Whiplash - Treatment
Whiplash is usually treated by one or more of three methods: medication, physical therapy, and supportive devices. Medication helps relieve pain and reduce inflammation. Physical therapy is used to realign the spine to relax pinched nerves and improve blood flow. Padded collars and other supportive devices hold the head and neck in position while they heal. In severe cases, cervical traction, may be used. Cervical traction involves a steady pull on the neck to keep it in the correct position as it heals.
Some simple methods of self-care can often be used with whiplash injuries. For example, the injured area can be wrapped with ice for ten to twenty minutes every hour for the first day. After twenty-four hours, cold packs can be alternated with heat treatments. Letting a warm shower run on the neck and shoulders for ten to twenty minutes twice a day is recommended. Between showers, warm towels or a heat lamp can be used to warm and soothe the neck for ten to fifteen minutes several times a day.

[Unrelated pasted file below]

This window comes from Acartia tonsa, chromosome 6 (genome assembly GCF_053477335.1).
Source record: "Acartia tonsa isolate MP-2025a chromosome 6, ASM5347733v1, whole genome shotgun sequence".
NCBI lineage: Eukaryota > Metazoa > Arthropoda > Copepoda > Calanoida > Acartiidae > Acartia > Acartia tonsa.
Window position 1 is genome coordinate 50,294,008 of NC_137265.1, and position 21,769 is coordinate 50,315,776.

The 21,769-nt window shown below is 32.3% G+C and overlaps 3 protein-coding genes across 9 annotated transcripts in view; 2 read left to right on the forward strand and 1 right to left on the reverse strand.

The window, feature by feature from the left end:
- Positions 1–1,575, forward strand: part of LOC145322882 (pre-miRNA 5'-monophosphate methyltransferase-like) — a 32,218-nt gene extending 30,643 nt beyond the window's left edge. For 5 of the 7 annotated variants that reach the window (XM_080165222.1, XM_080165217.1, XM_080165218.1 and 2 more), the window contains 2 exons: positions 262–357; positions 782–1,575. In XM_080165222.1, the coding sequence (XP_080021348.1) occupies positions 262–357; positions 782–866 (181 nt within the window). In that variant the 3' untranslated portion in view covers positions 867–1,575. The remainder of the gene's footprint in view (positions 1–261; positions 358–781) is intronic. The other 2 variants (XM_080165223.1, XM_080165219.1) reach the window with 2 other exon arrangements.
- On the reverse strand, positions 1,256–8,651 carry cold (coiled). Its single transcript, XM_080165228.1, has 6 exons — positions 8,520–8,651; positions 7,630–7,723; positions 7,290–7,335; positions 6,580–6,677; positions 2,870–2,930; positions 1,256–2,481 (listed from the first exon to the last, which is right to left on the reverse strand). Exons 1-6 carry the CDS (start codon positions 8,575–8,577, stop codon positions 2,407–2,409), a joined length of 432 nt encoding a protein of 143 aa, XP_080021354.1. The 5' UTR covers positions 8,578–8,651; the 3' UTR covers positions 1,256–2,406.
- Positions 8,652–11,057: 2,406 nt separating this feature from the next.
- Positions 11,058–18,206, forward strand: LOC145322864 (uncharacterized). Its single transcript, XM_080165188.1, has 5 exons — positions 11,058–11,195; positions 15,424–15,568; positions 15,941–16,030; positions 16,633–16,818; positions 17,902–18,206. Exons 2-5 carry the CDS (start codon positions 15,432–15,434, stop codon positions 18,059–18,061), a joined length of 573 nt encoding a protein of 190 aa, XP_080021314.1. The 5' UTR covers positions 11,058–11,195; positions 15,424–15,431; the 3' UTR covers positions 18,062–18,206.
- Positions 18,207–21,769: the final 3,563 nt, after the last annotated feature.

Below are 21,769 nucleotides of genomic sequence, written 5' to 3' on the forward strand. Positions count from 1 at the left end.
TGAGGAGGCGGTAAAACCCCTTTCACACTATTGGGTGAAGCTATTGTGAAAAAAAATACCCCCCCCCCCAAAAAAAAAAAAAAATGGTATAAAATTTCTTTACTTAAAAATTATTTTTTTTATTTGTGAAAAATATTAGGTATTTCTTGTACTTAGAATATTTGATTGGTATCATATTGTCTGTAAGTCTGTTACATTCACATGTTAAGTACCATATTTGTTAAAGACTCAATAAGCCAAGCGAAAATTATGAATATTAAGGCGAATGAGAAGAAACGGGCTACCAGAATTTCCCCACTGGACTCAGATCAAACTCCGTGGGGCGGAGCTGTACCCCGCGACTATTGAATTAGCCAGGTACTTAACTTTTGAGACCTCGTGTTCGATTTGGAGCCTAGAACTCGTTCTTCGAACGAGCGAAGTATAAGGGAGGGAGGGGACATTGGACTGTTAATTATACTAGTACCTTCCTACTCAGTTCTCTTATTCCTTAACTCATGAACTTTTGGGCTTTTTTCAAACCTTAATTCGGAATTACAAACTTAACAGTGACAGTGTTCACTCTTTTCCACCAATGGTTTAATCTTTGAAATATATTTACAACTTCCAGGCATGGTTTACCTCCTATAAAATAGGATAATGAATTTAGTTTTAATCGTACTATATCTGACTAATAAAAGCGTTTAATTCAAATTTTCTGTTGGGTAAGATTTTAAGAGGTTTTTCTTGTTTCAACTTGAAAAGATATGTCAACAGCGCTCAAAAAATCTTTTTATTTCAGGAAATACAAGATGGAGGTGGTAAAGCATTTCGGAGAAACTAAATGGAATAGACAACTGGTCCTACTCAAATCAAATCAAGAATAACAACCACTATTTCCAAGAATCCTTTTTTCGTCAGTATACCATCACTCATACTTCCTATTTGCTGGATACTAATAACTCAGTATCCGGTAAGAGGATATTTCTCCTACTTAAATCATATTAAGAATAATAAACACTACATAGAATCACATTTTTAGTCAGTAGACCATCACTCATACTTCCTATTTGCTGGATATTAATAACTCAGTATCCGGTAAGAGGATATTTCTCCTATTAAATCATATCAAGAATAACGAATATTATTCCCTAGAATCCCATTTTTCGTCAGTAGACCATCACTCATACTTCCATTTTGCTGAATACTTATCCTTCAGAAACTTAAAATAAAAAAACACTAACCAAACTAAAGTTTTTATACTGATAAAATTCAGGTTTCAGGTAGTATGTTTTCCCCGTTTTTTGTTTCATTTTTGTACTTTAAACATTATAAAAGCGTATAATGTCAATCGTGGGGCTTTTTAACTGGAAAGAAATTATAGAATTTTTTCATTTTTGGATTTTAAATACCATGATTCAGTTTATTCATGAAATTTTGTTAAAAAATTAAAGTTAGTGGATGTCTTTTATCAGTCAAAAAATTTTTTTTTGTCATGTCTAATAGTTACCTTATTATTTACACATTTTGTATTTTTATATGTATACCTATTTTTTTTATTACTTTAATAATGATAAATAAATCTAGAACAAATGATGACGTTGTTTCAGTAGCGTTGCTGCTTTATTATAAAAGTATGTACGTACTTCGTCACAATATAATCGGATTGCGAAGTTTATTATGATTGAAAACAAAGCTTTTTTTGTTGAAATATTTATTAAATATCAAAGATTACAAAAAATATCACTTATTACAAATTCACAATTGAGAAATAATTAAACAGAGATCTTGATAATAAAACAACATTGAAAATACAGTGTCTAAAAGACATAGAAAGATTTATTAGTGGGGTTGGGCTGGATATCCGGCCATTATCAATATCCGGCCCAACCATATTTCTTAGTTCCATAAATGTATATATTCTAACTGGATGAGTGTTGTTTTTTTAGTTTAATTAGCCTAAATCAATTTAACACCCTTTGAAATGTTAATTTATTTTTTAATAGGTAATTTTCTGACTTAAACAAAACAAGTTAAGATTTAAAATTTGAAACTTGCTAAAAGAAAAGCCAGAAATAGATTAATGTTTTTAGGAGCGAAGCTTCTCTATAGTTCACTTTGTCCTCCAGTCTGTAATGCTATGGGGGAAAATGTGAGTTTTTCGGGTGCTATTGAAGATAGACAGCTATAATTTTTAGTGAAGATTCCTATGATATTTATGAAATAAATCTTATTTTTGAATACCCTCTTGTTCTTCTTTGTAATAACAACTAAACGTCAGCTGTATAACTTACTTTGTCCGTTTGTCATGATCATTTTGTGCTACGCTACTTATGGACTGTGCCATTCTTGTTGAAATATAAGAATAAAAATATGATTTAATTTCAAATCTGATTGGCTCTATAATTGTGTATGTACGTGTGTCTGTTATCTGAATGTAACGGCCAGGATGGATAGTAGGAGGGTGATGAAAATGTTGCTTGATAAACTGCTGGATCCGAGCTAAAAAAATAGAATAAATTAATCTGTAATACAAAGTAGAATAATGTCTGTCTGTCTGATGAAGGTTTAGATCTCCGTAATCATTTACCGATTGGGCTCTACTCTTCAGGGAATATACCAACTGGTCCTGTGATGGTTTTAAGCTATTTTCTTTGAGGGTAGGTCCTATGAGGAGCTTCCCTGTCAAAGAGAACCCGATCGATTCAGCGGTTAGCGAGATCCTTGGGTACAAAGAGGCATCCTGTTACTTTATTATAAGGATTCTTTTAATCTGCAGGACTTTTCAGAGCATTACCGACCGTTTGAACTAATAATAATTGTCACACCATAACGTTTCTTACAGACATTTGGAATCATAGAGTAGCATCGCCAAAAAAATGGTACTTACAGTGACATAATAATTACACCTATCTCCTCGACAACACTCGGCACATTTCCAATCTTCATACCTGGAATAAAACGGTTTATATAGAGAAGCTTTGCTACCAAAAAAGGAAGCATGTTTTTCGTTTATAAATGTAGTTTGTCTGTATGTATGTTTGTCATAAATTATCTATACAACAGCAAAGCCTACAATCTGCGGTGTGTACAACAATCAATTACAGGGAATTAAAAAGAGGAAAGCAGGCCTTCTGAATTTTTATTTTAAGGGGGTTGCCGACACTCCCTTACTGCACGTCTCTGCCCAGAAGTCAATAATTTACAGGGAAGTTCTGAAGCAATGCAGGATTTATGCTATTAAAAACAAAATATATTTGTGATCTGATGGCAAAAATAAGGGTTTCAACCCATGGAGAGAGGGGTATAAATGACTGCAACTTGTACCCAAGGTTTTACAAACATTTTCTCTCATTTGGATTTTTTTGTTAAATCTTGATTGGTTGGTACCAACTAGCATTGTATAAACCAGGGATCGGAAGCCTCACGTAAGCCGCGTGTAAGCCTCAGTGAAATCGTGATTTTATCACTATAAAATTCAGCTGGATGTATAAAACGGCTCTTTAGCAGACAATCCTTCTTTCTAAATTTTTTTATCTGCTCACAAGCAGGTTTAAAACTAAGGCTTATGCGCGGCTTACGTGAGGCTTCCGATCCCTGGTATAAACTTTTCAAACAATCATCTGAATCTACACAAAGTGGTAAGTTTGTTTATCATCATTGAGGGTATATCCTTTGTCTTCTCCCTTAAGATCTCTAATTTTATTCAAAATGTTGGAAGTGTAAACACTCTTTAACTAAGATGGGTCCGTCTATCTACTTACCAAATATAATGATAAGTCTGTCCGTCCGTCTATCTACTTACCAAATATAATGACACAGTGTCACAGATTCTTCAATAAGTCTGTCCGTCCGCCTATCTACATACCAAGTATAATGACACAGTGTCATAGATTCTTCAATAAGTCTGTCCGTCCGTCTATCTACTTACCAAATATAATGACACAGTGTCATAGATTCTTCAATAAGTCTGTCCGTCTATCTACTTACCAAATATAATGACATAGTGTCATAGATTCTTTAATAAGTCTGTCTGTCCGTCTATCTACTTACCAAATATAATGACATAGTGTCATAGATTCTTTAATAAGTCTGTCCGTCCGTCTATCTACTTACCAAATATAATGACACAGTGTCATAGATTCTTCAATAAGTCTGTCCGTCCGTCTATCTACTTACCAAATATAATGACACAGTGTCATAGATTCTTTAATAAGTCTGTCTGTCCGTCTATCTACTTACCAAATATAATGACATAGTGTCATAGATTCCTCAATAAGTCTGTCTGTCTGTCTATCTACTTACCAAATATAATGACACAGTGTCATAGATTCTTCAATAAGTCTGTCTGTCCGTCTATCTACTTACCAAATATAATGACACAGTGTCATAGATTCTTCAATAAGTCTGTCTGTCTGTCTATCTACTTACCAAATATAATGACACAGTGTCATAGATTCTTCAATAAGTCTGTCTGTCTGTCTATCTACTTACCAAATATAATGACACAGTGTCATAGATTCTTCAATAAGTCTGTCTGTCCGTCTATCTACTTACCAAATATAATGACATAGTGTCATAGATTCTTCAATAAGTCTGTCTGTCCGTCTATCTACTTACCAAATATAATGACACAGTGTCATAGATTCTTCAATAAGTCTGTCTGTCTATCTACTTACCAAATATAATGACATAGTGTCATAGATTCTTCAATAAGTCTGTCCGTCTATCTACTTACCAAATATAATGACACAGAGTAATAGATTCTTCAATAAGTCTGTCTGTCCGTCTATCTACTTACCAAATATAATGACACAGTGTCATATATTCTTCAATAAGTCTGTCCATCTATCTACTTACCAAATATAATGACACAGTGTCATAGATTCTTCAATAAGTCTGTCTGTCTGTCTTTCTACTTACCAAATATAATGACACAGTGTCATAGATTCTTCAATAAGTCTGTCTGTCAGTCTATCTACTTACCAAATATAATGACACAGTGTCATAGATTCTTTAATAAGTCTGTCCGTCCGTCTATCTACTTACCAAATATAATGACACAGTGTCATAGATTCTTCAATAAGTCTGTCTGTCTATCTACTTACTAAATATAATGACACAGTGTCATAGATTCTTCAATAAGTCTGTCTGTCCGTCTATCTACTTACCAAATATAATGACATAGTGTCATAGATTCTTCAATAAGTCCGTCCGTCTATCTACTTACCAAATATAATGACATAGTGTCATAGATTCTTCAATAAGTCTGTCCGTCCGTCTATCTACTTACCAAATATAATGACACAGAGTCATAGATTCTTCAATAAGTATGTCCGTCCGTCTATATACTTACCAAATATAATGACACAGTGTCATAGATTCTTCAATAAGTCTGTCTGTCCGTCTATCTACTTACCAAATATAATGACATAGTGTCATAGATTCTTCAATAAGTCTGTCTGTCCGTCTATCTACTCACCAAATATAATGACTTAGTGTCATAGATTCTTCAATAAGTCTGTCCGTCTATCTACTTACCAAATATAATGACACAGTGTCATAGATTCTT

Gentle massage and attention to one's posture can also be helpful. Sleeping without a pillow can promote healing. The use of a cervical collar, a device that holds the neck in place, or a small rolled towel under the chin can also provide support and prevent muscle fatigue.
Self-care, however, is seldom sufficient for the treatment of whiplash injury. The patient should consult a family doctor, an orthopedic specialist, or a chiropractor after such an injury. Professional care is especially important if the injury results in pain, weakness, or numbness in the face or arms following an injury.
- Cervical traction:
- The process of using a mechanism to create a steady pull on the neck in order to keep it in the correct position while it heals.
- A type of arthritis that weakens the joint cartilage. It is most common among the elderly.